Gadget review: Sond Audio Bluetooth speaker

A budget Bluetooth speaker that offers decent sound and a few interesting features

Sond's Bluetooth speaker is a reasonable budget offering. Picture: Contributed

Gadget review: Sond Audio Bluetooth speaker


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THE newest speaker from Sond Audio offers a fine range of features for a price tag under £50 if you are prepared to overlook a few niggling faults. The bookshelf speakers we recently reviewed from the company - the in-house brand from major online electronics retailer, eBuyer - were an impressive budget offering, combining power with an unfussy aesthetic, and its Bluetooth offering is in a similar vein.

With an uncomplicated red and black design and a robust build, the Sond is rectangular in shape, but with a base angled at 30 degrees which leaves its grille pointing upwards. It is smart idea given that this is not the kind of premium speaker to be found on a living room bookshelf. Instead, the best position is on a low table, or even ground level, a vantage point which allows it sound to project well in a small or medium sized room.

The Sond makes a decent fist of handling music despite its power limitations

It makes a decent fist of handling music, with well defined frequencies when asked to play acoustic and classical genres. Anything heavier, however, and the limitations of its 16W output are evident. Bass never quite comes through on rock or dance tracks and at maximum volume, the mix gets a touch muddled. For a speaker at the affordable end of the market, it is a passable performance, provided your expectations are realistic.

For that price, there some good features to be had. The speaker powers down automatically after 15 minutes if it is not being used, an ideal way of conserving a generous battery life which provides around 16 to 18 hours of playback on a full charge, according to our tests. The Bluetooth and NFC connectivity also has a range of around 10 metres, but we found that a distance close to this upper range occasionally resulted in a half second or so of silences, even when we switched the input source from an HTC One to an iPhone 6.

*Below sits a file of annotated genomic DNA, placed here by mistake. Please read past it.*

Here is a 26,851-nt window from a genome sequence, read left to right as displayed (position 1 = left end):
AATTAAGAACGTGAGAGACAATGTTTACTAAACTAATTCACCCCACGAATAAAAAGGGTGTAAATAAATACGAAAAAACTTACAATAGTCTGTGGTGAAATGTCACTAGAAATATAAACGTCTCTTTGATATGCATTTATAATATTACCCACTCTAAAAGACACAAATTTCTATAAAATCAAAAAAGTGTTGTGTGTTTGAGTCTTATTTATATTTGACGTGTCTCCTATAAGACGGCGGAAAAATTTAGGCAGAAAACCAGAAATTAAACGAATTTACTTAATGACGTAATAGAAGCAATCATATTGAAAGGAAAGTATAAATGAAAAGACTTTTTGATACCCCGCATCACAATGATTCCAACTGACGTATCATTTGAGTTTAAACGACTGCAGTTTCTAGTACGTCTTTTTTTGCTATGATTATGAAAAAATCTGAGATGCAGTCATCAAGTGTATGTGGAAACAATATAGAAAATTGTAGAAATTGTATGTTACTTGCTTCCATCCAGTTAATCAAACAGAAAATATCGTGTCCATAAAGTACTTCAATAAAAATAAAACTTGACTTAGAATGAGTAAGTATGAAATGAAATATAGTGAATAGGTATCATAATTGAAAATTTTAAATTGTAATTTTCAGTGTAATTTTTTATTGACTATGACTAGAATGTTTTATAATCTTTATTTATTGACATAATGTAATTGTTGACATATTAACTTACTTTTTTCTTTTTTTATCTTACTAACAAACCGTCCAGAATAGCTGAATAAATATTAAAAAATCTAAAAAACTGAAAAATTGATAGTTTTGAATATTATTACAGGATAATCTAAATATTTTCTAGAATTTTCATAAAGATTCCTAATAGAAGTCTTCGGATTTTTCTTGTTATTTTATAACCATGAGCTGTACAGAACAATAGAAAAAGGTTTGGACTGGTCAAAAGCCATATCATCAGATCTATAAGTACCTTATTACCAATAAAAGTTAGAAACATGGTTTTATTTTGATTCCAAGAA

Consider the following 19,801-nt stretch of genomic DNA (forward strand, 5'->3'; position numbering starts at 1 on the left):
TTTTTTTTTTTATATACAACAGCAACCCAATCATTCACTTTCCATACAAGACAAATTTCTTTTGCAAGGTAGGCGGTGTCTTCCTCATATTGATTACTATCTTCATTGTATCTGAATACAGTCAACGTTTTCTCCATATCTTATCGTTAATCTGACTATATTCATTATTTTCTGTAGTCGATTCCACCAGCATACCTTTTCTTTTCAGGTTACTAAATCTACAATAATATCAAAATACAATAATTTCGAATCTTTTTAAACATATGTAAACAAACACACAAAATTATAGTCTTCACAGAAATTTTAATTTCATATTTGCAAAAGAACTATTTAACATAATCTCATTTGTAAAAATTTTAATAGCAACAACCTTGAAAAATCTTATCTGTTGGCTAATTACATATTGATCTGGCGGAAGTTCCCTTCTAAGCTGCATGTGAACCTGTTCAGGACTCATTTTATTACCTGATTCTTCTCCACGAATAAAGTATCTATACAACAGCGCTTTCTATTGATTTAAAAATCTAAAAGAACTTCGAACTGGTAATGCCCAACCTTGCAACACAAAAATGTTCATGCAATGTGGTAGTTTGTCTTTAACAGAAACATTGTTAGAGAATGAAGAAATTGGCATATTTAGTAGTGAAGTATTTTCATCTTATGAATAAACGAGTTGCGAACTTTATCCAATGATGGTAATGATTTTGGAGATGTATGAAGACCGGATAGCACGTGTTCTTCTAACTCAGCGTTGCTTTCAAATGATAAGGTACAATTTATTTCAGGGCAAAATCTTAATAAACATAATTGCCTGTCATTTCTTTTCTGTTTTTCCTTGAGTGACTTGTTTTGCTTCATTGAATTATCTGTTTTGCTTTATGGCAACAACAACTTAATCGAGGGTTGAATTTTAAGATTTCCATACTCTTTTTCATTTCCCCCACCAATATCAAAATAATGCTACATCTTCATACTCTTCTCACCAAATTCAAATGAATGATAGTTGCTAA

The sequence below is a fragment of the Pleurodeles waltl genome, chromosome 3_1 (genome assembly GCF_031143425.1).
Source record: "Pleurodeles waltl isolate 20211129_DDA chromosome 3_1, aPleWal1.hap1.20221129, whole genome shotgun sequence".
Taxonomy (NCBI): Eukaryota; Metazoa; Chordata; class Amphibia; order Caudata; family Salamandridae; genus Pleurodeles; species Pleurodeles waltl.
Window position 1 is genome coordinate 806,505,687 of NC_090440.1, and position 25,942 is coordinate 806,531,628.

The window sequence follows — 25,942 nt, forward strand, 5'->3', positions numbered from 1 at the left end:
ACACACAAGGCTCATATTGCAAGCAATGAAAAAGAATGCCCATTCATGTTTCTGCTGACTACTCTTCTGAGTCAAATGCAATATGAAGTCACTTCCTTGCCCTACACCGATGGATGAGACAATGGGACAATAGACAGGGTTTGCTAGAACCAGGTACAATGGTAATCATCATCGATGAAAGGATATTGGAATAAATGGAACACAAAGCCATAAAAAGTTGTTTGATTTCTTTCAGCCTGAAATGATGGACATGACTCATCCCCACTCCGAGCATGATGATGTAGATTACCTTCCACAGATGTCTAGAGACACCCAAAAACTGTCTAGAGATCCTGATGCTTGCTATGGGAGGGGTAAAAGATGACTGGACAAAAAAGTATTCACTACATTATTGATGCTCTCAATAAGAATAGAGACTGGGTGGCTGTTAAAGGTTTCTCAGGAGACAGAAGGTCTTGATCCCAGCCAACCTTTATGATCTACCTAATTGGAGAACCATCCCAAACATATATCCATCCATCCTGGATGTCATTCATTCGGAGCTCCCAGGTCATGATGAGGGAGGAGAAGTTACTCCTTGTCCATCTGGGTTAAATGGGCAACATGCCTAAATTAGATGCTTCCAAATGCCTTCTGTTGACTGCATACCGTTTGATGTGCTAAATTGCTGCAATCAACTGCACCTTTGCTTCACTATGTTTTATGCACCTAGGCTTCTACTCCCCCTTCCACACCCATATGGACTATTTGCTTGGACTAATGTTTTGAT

The 3D effect may sound dubious but it works surprisingly well

Another feature, a 3D effect, is surprisingly impressive, in spite of its name. It might sound like the kind of gimmick that belongs in a hi-fi system from 1990s, but the way it spreads its simulated surround sound around is subtle and pleasing, adding warmth to acoustic tracks in particular. What is more, does not sacrifice any of the detail. It is at its most effective when listening to podcasts or talk radio.

Unfortunately, the strip of touch controls where the 3D button features leaves much to be desired. Located to the front of the speaker, it looks straightforward enough, with options for playback and volume as well. But there is a lag in feedback between pressing one of the buttons and hearing the result. The delay might only last for less than a second, yet coupled with the lack of visual or audio indicators, you can easily end up with the sound blasting out accidentally. With no LEDs, it can also be confusing to quickly ascertain when the 3D is on or off.

The sub £50 price means the Sond’s faults are annoyances, not deal breakers

Given the price, this is an annoyance rather than a deal breaker. Compromises must always be made in the budget market and for what Sond are asking, this Bluetooth speaker holds its own against the competition. In build and performance, it is solid if unremarkable and if you are looking for a speaker for the bedroom, it warrants consideration.

The Sond Audio Bluetooth speaker is available to buy from eBuyer